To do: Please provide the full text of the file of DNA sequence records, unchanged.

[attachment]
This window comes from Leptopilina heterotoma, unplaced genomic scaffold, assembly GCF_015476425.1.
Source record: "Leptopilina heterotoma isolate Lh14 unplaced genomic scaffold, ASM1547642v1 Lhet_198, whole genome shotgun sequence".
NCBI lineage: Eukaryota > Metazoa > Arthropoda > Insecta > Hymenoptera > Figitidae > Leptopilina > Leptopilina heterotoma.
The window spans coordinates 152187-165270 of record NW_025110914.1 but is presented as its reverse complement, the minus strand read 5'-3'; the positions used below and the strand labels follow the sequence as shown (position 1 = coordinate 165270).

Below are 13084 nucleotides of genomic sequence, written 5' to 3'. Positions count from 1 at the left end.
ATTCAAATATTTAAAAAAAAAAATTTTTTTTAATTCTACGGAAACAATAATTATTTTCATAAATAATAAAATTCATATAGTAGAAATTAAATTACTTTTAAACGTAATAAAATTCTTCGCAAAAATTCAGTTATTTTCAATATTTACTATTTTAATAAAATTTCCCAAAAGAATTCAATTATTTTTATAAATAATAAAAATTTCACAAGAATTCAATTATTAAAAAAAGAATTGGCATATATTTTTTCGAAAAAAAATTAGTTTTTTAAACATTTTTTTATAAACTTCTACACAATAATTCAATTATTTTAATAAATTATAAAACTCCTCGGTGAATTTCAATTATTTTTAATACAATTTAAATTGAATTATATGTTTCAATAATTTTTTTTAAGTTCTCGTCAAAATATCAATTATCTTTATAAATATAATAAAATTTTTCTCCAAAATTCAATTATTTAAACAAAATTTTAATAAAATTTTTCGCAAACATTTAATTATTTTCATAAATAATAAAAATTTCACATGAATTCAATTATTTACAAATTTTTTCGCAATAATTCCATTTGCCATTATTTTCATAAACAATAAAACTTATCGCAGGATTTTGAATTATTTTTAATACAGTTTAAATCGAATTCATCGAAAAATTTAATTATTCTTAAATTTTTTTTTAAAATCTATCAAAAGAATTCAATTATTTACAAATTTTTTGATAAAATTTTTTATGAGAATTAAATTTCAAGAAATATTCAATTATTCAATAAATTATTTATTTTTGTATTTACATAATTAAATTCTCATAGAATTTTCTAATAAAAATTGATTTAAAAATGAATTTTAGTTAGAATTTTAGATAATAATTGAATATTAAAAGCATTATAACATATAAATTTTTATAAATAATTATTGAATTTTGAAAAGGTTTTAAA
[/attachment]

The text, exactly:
This window comes from Leptopilina heterotoma, unplaced genomic scaffold, assembly GCF_015476425.1.
Source record: "Leptopilina heterotoma isolate Lh14 unplaced genomic scaffold, ASM1547642v1 Lhet_198, whole genome shotgun sequence".
NCBI lineage: Eukaryota > Metazoa > Arthropoda > Insecta > Hymenoptera > Figitidae > Leptopilina > Leptopilina heterotoma.
The window spans coordinates 152187-165270 of record NW_025110914.1 but is presented as its reverse complement, the minus strand read 5'-3'; the positions used below and the strand labels follow the sequence as shown (position 1 = coordinate 165270).

Below are 13084 nucleotides of genomic sequence, written 5' to 3'. Positions count from 1 at the left end.
ATTCAAATATTTAAAAAAAAAAATTTTTTTTAATTCTACGGAAACAATAATTATTTTCATAAATAATAAAATTCATATAGTAGAAATTAAATTACTTTTAAACGTAATAAAATTCTTCGCAAAAATTCAGTTATTTTCAATATTTACTATTTTAATAAAATTTCCCAAAAGAATTCAATTATTTTTATAAATAATAAAAATTTCACAAGAATTCAATTATTAAAAAAAGAATTGGCATATATTTTTTCGAAAAAAAATTAGTTTTTTAAACATTTTTTTATAAACTTCTACACAATAATTCAATTATTTTAATAAATTATAAAACTCCTCGGTGAATTTCAATTATTTTTAATACAATTTAAATTGAATTATATGTTTCAATAATTTTTTTTAAGTTCTCGTCAAAATATCAATTATCTTTATAAATATAATAAAATTTTTCTCCAAAATTCAATTATTTAAACAAAATTTTAATAAAATTTTTCGCAAACATTTAATTATTTTCATAAATAATAAAAATTTCACATGAATTCAATTATTTACAAATTTTTTCGCAATAATTCCATTTGCCATTATTTTCATAAACAATAAAACTTATCGCAGGATTTTGAATTATTTTTAATACAGTTTAAATCGAATTCATCGAAAAATTTAATTATTCTTAAATTTTTTTTTAAAATCTATCAAAAGAATTCAATTATTTACAAATTTTTTGATAAAATTTTTTATGAGAATTAAATTTCAAGAAATATTCAATTATTCAATAAATTATTTATTTTTGTATTTACATAATTAAATTCTCATAGAATTTTCTAATAAAAATTGATTTAAAAATGAATTTTAGTTAGAATTTTAGATAATAATTGAATATTAAAAGCATTATAACATATAAATTTTTATAAATAATTATTGAATTTTGAAAAGGTTTTAAA